Any recognition is a huge plus to your path in this industry. Especially, when you are getting recognized by some prestigious festivals, which host Oscar winners as well. That shows that your work is getting recognized, that it got their attention, and you are on the right path. Your message is getting out there and your work is becoming more attractive for others. I really appreciate that The Best Shorts Film Competition in California and other festivals from around the World are interested in short/drone films these days, because it gives people like me an extra push to keep up the good work.

Do you have plans to move into the long-film format?

I have a few ideas which probably will end up as a long film. Of course, they would take more time to write, create and edit. But I’m looking forward to filming something longer than three to five minutes. They are probably going to be as documentary projects, and it will be something new for me, because I’ve never done a documentary and never had a long film project yet.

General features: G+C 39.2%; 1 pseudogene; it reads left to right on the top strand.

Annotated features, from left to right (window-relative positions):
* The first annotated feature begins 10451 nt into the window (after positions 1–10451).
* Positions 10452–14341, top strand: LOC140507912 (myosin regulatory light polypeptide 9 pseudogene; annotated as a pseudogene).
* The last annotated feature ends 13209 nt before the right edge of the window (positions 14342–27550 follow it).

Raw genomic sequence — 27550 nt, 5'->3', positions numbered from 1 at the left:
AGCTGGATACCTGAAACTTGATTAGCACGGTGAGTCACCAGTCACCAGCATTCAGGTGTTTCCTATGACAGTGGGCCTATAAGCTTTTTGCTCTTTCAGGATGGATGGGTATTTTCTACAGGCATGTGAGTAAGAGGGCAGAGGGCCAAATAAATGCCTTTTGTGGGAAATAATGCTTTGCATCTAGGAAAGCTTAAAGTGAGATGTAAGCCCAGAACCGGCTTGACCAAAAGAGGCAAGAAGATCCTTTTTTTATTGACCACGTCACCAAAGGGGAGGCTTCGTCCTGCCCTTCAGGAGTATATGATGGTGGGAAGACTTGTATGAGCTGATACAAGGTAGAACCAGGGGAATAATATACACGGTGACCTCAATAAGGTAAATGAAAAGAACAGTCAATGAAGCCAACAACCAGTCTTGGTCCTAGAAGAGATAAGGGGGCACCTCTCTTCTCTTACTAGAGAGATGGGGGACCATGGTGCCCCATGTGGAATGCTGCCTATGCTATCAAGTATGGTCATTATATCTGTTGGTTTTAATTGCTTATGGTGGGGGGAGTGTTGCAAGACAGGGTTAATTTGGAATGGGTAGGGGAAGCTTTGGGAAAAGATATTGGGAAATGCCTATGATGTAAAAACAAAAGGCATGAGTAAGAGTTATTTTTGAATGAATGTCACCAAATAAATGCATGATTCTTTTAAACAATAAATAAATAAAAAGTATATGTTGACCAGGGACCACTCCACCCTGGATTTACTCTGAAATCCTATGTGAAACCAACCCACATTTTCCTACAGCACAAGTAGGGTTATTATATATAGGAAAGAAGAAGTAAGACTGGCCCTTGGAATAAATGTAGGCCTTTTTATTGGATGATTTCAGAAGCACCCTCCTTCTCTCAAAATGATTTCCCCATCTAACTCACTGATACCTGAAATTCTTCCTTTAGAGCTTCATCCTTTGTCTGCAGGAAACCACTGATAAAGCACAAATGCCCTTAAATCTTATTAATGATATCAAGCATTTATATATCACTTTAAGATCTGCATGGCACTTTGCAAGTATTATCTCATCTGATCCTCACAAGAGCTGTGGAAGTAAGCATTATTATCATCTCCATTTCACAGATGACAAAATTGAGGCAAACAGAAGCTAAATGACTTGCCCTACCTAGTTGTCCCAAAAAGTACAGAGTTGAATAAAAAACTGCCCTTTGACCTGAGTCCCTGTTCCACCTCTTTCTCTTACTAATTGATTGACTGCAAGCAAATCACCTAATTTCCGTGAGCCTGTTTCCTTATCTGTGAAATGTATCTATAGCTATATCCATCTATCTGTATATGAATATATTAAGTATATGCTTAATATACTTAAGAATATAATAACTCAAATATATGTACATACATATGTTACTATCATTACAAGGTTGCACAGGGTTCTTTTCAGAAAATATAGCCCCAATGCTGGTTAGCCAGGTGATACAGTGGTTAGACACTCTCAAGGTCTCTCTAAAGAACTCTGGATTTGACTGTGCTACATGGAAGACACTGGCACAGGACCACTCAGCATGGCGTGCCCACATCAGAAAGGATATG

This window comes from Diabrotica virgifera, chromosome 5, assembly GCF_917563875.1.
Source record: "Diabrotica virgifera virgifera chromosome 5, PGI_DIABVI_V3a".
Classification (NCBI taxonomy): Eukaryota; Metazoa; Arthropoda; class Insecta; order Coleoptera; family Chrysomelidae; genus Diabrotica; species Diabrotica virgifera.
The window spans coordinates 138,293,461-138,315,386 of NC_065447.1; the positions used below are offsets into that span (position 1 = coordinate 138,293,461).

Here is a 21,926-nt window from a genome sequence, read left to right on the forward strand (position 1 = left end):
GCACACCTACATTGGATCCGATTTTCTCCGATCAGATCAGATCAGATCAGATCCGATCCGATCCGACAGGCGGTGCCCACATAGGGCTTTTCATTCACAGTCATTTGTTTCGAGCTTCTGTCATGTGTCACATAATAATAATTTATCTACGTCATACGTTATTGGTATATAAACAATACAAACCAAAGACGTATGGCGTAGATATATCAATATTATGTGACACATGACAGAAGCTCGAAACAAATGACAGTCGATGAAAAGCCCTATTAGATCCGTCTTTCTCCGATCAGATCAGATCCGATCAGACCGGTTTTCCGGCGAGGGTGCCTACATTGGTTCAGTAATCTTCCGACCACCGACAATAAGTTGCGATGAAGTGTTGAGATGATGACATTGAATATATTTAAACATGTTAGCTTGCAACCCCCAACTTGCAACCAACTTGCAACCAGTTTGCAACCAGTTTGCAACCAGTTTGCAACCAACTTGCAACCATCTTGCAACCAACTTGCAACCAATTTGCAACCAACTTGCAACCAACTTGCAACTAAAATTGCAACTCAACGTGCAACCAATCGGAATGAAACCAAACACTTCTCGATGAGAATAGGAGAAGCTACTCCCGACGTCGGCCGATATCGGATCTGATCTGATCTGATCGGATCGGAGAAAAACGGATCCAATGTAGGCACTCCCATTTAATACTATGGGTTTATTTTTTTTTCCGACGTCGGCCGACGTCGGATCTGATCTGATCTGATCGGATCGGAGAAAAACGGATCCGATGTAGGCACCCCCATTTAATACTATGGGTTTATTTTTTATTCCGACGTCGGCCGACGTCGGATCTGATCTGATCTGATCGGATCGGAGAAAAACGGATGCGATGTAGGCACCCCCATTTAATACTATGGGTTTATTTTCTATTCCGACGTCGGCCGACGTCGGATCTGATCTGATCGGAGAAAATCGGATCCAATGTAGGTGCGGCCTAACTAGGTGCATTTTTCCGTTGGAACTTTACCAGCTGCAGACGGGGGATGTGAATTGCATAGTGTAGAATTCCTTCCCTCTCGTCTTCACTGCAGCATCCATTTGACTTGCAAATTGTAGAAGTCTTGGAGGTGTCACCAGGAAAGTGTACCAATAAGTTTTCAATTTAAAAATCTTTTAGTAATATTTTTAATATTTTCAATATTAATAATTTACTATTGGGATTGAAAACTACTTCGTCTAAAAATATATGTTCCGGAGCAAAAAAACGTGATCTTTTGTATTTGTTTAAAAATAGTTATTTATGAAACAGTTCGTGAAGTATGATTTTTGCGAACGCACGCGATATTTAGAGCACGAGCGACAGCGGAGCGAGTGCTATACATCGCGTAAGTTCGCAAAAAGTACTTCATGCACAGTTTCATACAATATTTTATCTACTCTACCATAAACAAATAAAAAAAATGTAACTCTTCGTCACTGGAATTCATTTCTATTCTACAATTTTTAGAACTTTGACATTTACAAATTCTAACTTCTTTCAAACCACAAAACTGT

How difficult was the COVID-19 pandemic for yourself and how did you get through it?

COVID-19 was the worst thing for all of us. For all of us life changed, because the pandemic came. For all of us “stay home be safe” and “masks required” became like a chant. COVID-19 stopped me from travelling for some time, but it didn’t stop me from having ideas to create something beautiful. That’s the time when I decided to create the Grand Canyon and Rhode Island. It just showed me one main thing: life is a moment. One day you are living normal and another day that normal is gone. So, you don’t have enough time to sit and wait, you just got to keep on moving and living no matter what. Keep doing what’s right and important for you and don’t stop, cause tomorrow is not guaranteed.